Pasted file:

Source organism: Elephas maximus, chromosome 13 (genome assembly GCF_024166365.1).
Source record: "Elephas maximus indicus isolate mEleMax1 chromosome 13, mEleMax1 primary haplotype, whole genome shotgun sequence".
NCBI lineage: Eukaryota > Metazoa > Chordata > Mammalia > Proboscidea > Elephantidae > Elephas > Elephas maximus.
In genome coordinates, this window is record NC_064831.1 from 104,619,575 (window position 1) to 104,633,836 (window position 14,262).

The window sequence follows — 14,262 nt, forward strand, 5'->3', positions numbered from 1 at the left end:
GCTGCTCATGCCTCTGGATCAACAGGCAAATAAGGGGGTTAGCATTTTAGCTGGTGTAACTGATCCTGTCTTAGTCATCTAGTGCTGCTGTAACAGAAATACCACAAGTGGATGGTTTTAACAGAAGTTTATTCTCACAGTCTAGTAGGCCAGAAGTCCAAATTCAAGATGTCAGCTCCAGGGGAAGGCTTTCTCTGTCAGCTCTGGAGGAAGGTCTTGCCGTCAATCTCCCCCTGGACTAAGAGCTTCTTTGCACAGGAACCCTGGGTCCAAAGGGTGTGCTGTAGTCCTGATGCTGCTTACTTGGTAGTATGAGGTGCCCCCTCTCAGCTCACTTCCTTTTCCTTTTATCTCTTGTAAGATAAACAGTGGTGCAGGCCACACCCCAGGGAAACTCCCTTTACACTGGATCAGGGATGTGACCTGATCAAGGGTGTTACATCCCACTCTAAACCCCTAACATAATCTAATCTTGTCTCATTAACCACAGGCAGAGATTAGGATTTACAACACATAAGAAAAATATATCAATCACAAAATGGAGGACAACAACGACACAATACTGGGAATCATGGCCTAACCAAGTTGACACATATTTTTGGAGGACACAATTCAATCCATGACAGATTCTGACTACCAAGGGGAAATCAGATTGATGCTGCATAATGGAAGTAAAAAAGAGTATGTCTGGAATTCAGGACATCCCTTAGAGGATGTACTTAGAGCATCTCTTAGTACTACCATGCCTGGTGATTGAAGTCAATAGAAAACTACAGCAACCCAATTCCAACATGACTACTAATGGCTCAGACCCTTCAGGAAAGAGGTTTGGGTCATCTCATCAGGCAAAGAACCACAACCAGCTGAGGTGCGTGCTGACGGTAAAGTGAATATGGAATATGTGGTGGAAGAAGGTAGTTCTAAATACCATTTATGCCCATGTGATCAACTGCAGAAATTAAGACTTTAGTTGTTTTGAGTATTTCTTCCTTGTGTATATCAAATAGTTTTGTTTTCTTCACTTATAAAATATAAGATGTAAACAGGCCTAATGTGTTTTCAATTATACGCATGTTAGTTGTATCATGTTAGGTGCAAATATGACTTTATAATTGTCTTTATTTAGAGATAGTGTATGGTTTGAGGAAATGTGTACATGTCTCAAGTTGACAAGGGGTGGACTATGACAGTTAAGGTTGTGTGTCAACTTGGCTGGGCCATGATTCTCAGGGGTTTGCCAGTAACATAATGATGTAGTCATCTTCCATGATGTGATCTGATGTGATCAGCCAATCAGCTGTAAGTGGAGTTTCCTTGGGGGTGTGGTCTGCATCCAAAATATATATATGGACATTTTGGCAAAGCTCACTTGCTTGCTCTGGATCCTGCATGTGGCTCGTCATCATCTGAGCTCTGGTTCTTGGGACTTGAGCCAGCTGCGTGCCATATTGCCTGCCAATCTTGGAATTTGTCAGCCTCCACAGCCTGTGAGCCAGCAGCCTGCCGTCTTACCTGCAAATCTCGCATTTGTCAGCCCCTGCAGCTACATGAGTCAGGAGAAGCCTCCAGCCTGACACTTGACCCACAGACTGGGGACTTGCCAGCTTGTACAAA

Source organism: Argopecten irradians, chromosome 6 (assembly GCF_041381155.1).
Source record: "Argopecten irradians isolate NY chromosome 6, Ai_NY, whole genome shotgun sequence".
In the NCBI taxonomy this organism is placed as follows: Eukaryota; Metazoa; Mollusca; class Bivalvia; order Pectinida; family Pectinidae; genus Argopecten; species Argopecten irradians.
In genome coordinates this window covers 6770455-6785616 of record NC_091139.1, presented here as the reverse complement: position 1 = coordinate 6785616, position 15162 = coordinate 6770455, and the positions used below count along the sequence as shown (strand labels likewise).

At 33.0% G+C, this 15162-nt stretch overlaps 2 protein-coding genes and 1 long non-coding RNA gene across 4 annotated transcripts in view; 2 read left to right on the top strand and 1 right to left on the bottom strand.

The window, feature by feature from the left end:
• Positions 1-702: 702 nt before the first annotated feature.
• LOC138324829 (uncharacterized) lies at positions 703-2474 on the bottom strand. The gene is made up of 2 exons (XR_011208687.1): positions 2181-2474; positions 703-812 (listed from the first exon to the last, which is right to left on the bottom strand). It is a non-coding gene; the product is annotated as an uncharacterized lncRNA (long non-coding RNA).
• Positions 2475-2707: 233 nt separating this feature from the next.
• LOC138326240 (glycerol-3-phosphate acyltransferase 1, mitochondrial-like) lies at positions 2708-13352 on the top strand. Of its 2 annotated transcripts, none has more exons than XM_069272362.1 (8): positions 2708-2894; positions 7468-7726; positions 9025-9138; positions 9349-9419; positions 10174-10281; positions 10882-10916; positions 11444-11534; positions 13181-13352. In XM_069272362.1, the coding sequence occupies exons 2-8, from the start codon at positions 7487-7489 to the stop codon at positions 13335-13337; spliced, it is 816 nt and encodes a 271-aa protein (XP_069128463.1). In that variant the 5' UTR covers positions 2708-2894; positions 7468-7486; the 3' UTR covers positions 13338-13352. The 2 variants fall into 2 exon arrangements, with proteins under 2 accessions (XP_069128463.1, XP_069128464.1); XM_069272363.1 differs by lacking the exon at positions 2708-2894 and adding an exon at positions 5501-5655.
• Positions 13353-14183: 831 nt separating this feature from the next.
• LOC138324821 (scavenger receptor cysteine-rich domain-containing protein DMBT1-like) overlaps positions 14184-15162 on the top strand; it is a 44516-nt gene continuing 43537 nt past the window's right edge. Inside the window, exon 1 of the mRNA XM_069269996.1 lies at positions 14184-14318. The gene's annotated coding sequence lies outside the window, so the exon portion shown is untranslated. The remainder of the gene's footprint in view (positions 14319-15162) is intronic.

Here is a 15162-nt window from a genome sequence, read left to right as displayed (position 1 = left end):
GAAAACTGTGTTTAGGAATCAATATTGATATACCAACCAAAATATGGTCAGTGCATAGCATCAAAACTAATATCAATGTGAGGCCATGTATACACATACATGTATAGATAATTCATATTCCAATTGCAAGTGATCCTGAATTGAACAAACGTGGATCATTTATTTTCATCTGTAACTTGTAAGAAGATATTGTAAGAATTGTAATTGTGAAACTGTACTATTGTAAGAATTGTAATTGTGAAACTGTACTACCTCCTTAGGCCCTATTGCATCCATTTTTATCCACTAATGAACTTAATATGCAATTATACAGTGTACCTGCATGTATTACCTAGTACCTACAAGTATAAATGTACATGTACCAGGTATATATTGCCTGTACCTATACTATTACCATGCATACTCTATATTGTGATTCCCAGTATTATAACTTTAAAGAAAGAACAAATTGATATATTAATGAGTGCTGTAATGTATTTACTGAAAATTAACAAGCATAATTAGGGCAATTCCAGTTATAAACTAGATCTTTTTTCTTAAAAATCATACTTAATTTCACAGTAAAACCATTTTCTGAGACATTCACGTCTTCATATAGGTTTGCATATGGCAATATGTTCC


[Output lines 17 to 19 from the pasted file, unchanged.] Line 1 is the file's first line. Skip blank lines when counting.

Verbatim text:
• Positions 13353-14183: 831 nt separating this feature from the next.
• LOC138324821 (scavenger receptor cysteine-rich domain-containing protein DMBT1-like) overlaps positions 14184-15162 on the top strand; it is a 44516-nt gene continuing 43537 nt past the window's right edge. Inside the window, exon 1 of the mRNA XM_069269996.1 lies at positions 14184-14318. The gene's annotated coding sequence lies outside the window, so the exon portion shown is untranslated. The remainder of the gene's footprint in view (positions 14319-15162) is intronic.

Here is a 15162-nt window from a genome sequence, read left to right as displayed (position 1 = left end):